The Weather Machine: How We See Into the Future
© 2019 Andrew Blum
How do we know what the forecast will be? Well, we don’t — yesterday my chances of afternoon rain were supposedly minimal, and yet by the end of it there I was, delivering books under an umbrella! But forecasts are much better than they used to be, to the point that a six-day forecast today is about as good as a two-day forecast thirty years ago. How is that possible? In The Weather Machine, Andrew Blum offers a quick history of how the ‘weather machine’ — a network of observers, scientists, sensors, and computers across the globe — came to be, beginning with one Norwegian’s theories about the physics of weather. It’s not nearly as comprehensive as Tubes, in which Blum traced the physical infrastructure of the internet, and there’s more emphasis on the model than the metal bones of it all, but it has more than enough interest to merit the $2 sale price I picked it up for.
We begin with a discussion of the telegraph, which made the idea of the weather machine possible: for the first time, it was possible to receive instant information about the weather conditions throughout the world, and from these assembled pieces, discern patterns. Observation is only part of the equation, however: key to creating a working weather forecast was a model about how the atmosphere created weather. Enter the mathematicians, and things get complicated indeed. The physical infrastructure continued to develop, spurred by war: Blum notes that we learned to see the entire Earth through means that were created to destroy it. One of the more interesting examples of this is that during World War 2, Germany made several meteorological innovations because of its being cut off from Allied weather information — creating remote devices and planting one in Canada that would autonomously absorb and relay information about temperature, wind, etc — to its weather service for forecasting purposes. Bear in mind, of course, that during wars, the weather is a vital piece of the puzzle, especially where shipping and air operations were concerned.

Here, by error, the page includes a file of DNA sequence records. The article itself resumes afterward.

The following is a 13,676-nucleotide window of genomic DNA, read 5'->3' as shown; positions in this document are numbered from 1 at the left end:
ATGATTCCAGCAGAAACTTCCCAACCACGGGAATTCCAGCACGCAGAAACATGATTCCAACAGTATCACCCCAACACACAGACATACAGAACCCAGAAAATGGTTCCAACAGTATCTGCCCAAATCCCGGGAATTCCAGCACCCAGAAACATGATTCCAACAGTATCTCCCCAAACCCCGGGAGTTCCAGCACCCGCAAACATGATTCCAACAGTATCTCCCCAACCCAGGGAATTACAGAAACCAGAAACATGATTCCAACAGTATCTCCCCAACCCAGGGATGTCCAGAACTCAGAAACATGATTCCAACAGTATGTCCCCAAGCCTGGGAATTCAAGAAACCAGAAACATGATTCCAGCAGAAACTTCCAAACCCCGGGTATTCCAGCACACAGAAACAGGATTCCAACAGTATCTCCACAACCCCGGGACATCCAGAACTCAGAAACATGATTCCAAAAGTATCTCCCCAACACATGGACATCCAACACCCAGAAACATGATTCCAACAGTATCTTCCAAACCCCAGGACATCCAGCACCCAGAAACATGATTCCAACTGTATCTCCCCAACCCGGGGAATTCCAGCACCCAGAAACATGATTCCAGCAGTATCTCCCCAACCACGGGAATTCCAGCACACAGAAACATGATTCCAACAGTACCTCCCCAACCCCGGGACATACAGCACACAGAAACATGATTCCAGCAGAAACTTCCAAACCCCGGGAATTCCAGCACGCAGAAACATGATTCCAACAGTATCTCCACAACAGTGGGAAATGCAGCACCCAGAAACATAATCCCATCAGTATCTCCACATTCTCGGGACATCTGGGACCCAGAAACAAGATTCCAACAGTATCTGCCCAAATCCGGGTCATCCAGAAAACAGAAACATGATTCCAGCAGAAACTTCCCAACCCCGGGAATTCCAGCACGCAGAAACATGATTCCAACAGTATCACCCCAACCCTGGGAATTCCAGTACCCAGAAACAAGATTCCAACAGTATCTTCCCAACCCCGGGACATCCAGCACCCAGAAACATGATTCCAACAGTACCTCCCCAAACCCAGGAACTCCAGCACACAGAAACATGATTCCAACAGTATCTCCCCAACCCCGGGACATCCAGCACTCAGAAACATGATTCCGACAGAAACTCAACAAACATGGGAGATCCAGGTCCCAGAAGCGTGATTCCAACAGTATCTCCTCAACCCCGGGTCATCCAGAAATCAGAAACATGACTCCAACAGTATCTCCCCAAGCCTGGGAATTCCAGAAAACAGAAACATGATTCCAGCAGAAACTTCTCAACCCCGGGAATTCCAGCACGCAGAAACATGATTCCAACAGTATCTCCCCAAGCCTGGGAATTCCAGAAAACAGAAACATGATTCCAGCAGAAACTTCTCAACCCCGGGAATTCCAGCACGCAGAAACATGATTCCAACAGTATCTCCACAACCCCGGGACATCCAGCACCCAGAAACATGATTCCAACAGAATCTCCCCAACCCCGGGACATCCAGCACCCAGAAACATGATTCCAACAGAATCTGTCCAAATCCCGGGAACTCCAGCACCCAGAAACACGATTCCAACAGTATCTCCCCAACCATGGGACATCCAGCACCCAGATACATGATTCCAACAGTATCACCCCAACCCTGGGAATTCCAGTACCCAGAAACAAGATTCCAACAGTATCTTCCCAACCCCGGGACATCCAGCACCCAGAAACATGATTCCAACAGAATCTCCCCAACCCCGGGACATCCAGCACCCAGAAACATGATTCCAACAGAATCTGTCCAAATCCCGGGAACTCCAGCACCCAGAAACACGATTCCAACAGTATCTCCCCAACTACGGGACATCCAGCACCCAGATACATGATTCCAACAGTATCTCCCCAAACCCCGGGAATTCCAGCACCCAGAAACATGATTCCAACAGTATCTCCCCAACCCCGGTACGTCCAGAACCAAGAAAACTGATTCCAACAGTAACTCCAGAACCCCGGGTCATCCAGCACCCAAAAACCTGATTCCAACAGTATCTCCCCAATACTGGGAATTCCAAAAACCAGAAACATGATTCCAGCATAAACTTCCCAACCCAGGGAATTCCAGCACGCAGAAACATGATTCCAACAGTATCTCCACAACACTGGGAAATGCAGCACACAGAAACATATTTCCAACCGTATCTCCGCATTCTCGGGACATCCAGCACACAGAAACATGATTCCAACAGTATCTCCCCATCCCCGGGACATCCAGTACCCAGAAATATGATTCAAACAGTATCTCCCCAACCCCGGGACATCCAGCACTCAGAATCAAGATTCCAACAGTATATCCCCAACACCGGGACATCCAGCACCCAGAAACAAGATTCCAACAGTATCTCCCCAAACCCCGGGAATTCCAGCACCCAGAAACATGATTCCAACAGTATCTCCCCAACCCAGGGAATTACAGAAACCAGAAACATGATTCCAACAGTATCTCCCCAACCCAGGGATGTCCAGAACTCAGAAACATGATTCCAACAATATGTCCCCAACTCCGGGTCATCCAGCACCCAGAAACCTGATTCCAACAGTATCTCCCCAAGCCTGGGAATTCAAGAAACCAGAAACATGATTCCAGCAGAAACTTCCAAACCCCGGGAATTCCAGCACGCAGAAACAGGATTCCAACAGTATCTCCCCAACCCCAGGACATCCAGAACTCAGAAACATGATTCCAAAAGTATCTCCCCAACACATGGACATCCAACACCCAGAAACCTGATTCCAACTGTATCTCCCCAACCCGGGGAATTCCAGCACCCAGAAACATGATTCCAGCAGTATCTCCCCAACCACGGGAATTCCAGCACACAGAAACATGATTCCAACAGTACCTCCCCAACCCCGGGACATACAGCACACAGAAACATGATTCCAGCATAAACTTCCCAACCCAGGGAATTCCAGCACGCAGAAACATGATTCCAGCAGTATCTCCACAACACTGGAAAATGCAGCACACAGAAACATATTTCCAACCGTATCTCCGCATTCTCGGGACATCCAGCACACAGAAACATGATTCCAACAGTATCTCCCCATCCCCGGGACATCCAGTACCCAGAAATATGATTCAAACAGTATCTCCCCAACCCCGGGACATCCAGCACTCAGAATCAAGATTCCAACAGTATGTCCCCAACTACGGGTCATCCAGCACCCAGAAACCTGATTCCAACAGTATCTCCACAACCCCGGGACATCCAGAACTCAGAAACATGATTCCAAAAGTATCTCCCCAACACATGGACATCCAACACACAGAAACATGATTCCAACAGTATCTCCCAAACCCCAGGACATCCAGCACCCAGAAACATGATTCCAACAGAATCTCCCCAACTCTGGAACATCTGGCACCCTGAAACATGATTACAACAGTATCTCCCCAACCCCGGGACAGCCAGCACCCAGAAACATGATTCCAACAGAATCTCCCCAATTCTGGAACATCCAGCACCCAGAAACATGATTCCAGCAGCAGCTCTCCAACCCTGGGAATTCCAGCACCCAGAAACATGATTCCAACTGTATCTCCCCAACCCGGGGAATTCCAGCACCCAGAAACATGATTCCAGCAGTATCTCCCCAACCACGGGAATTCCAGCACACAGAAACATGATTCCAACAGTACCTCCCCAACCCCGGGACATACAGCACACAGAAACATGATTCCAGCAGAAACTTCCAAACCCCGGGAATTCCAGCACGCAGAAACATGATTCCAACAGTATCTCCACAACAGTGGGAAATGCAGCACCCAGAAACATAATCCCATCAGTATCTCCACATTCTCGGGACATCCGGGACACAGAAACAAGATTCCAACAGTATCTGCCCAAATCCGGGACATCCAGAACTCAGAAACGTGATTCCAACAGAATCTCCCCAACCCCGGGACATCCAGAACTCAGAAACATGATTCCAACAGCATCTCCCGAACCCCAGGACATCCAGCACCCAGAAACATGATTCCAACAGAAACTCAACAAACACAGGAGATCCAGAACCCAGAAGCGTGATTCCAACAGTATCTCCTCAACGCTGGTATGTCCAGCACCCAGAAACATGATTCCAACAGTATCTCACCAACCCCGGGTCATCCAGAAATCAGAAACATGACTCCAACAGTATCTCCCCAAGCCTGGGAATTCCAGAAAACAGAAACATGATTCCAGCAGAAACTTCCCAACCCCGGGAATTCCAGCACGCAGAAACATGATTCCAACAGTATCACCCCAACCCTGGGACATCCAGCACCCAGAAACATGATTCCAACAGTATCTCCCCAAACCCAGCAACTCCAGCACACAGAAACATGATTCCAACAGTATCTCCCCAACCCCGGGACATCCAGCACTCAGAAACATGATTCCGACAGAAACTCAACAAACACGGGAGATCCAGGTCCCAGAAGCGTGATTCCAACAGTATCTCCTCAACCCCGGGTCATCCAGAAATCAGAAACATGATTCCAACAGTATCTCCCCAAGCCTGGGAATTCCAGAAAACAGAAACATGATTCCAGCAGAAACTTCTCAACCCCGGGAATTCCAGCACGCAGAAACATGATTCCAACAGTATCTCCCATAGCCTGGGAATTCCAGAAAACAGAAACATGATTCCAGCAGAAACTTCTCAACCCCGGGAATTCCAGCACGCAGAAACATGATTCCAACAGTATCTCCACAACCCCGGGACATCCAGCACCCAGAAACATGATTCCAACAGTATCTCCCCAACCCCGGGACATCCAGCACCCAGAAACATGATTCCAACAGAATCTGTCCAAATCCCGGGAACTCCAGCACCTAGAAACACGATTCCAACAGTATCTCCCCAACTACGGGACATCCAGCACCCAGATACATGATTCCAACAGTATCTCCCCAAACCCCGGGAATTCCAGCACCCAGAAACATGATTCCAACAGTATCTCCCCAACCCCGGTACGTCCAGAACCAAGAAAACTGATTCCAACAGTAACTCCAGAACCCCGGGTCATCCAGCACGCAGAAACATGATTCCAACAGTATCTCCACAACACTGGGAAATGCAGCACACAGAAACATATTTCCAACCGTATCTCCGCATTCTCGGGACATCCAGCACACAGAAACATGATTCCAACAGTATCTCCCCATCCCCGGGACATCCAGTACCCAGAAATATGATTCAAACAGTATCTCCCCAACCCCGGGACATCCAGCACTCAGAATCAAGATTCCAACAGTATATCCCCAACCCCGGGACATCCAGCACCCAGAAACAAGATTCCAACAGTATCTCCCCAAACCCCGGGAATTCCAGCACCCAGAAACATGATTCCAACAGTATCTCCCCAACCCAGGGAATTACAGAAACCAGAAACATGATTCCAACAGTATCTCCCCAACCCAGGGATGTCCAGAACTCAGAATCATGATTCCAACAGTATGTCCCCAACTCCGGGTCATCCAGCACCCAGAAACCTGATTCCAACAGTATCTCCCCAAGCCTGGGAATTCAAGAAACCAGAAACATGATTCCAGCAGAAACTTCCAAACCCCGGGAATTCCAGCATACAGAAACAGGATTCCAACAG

The Weather Machine is a fun little piece — not a systematic overview of how a forecast is generated, but one that covers enough of the pieces for a reader to go away suitably impressed by the vast concert of ground observers, satellites, and data crunchers.
Isaac’s Storm: A Man, A Time, and the Deadliest Hurricane in History, Erik Larson. While this is chiefly about the Galveston hurricane of 1900, it featured a lot of background information on the growth of the Weather Bureau.